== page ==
I found myself contrasting ‘Creed’ with ‘The Force Awakens.’ They are both the seventh entry in franchises that are almost as old as each other (‘Rocky’ came out in 1976, ‘Star Wars’ came out in 1977). The latest entries both bring in new characters whilst using older characters to tie things together and give legitimacy to proceedings. And, let’s be honest, both films are basically remakes of the original films of their respective franchises. ‘Creed’ follows the path of ‘Rocky’ just as much as ‘The Force Awakens’ follows the path of ‘Star Wars.’ However, I’d peg ‘Creed’ as a greater success in reviving a franchise than ‘The Force Awakens.’ Of course, the box office takings negate my view, but bear with me!
‘The Force Awakens’, whilst often using nostalgia to great effect, sometimes forced it into our faces. The second half of the film floundered, unsteadily building to a semi-effective climax. ‘Creed,’ on the other hand, uses nostalgia in small doses, and the sentimental effect thus produced is powerful. The scene where Rocky gets Creed to chase chickens is not only funny, but a nice throwback to ‘Rocky II,’ for example. And, like I mentioned before, the second half of the film flies, rather than flounders. It builds to a thrilling final boxing match that delivers in action and in emotion.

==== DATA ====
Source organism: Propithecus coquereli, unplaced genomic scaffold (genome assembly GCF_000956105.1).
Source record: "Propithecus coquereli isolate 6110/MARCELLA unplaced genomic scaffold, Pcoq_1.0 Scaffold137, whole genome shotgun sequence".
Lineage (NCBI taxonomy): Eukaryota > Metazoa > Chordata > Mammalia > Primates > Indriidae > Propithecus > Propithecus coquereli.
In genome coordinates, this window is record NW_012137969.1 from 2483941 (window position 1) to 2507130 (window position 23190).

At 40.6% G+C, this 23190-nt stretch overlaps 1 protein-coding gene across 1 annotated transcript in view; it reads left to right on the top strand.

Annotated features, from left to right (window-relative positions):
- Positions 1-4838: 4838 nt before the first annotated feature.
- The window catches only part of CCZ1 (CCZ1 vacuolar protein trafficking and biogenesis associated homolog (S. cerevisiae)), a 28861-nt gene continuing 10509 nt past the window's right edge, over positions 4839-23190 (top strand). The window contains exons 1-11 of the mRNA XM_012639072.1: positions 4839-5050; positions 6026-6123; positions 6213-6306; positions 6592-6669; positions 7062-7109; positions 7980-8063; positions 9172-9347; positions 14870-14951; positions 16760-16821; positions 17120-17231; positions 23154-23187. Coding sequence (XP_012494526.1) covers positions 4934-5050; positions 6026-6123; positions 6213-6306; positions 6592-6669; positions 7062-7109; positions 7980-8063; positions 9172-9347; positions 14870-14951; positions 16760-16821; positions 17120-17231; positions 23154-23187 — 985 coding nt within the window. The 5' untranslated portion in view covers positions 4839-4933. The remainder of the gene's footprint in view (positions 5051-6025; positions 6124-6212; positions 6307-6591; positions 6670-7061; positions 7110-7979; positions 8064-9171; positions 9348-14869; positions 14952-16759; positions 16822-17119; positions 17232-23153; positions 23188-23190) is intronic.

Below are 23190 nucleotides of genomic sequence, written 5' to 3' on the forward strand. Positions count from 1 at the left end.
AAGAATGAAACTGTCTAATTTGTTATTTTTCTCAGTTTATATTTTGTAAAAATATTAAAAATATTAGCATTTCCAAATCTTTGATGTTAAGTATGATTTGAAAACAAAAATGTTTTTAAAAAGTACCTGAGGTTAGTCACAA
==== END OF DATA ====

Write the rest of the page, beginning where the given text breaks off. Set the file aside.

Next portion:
“When you get to the top, you think you can fly”
Maybe I allowed my emotions to cloud my judgement, but I simply loved ‘Creed.’ Both Adonis and Rocky had me in tears on several occasions. It’s a testament not only to their characters, but to the story itself (and my fiancée was also in tears, in my defence!). There’s barely a flaw in sight, right from our sight of a young Adonis fighting in juvenile prison. Of course, it’s biggest flaw is that it follows the plot of ‘Rocky’ almost too reverentially, but it delivers beats and plots that improve on some elements of the ‘Rocky’ story. For example, the love side story feels more organic that Rocky’s parallel love story with Adrian in ‘Rocky’ (and I haven’t even commented on the great performance of Tessa Thompson as ‘Bianca’!). All I can recommend is that you watch this film as soon as possible, even if you haven’t watched any of the movies! It’s a bloody treat for old fans and new fans alike!
VERDICT: 9/10. An emotionally draining and intense reboot/spin off in the ‘Rocky’ franchise that hits all the right nostalgic beats while creating plenty of its own. Franchise: succesfully rebooted!